The co-founder of Access Bank, one of the largest banks in Nigeria, was among six people killed in a helicopter crash in California on Friday.
Herbert Wigwe, his wife, son, and a former president of the Nigerian stock exchange were all killed in the crash.
President Bola Tinubu described the death of Mr Wigwe as an "overwhelming tragedy".
Investigators are scouring the site in southern Californian desert to determine the cause of the crash.
The chartered helicopter was on its way from from Palm Springs to Boulder City in Nevada when it went down about 96km (60 miles) from Las Vegas.
According to Nigerian media, the 57-year-old banker was on his way to Las Vegas to attend Sunday's Super Bowl.
The San Bernardino county sheriff's department said the crash site was near Nipton, on the edge of the Mojave Desert Preserve. The weather was poor, with reports of rain and snow showers in the area.
Mr Wigwe founded Access Bank in 1989. It became the largest bank in Nigeria in 2018 after it acquired its main competitor, Diamond Bank.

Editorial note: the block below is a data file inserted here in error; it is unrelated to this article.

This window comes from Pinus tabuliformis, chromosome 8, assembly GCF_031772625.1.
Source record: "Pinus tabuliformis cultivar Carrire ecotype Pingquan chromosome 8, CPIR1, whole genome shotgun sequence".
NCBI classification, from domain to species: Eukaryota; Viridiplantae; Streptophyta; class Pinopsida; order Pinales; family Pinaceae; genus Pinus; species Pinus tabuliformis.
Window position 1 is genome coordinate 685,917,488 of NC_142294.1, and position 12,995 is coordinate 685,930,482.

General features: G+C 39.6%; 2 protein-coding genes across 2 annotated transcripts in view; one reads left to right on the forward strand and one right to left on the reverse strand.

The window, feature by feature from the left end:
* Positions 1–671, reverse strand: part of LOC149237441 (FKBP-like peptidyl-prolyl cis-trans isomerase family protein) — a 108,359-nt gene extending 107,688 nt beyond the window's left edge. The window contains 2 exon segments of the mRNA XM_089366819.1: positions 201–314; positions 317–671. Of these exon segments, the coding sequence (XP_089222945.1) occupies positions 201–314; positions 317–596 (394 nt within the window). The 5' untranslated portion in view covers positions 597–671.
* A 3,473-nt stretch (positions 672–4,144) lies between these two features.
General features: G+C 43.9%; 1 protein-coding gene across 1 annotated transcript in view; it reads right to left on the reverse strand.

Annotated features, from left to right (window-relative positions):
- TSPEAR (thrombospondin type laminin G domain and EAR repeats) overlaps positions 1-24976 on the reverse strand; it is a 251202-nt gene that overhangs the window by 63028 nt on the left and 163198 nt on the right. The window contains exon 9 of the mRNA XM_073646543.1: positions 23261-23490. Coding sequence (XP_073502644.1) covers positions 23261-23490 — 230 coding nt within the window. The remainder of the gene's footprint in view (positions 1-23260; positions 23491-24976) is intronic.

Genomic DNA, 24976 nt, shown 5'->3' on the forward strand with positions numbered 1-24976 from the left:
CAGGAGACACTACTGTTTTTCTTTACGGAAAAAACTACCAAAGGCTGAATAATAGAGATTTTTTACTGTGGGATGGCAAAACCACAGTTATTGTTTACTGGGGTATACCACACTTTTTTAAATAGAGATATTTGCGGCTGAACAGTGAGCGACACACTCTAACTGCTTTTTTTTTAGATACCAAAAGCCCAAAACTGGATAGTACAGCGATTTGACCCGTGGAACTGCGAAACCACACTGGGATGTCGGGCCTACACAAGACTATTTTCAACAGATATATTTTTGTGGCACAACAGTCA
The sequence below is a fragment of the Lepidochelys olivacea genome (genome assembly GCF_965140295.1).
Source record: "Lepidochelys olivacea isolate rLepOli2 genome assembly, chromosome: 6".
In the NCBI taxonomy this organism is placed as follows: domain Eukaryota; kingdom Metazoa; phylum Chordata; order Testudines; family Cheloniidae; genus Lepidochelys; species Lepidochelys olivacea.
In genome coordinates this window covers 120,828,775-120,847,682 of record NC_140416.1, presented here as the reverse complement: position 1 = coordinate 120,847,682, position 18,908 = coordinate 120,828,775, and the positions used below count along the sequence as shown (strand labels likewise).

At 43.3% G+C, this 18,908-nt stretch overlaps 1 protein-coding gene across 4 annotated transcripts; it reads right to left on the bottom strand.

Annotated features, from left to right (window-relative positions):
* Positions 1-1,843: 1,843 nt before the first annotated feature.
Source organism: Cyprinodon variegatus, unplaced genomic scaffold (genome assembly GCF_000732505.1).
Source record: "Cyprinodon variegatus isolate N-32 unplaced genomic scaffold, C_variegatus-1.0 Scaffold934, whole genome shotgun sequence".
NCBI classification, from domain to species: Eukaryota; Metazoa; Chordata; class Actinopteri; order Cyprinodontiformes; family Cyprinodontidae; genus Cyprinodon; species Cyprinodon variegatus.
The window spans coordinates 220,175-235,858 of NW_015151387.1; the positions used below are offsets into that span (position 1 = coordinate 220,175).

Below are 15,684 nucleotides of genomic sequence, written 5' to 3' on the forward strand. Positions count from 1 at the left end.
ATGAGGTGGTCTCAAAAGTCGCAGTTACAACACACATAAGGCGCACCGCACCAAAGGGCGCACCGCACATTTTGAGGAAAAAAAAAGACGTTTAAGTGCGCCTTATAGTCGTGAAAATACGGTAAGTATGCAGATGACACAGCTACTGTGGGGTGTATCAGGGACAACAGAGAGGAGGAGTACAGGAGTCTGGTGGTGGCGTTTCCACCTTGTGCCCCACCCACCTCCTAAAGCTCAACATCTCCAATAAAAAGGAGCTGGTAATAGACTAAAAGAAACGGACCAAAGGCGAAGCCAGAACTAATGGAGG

In recent years, Mr Wigwe had been working to expand across the continent, acquiring banks in countries including Kenya, South Africa and Botswana.
He was planning to open a new banking service in Asia in the first quarter of 2024.
Tributes have been pouring in following the news of his death. President Tinubu said it was "shocking beyond comprehension". The president's office described his death as "a terrible blow" for Nigeria and Africa's banking industry.
In a newspaper article in January this year, Mr Wigwe said investing in higher education was key to controlling mass migration, which "is destabilising countries across the world".
With that in mind, he was in the process of starting his own educational institute, Wigwe University. It was set to launch in September in Nigeria's oil-rich Niger Delta region, where he was from.
"We need to take a holistic approach to address global migration, starting with our traditional framework for international development. The best place to limit migration is not in the middle of the Mediterranean or the English Channel or the Rio Grande. It is in the home countries that so many migrants are so desperate to leave," he wrote, saying his university was an opportunity for him "to give back to society".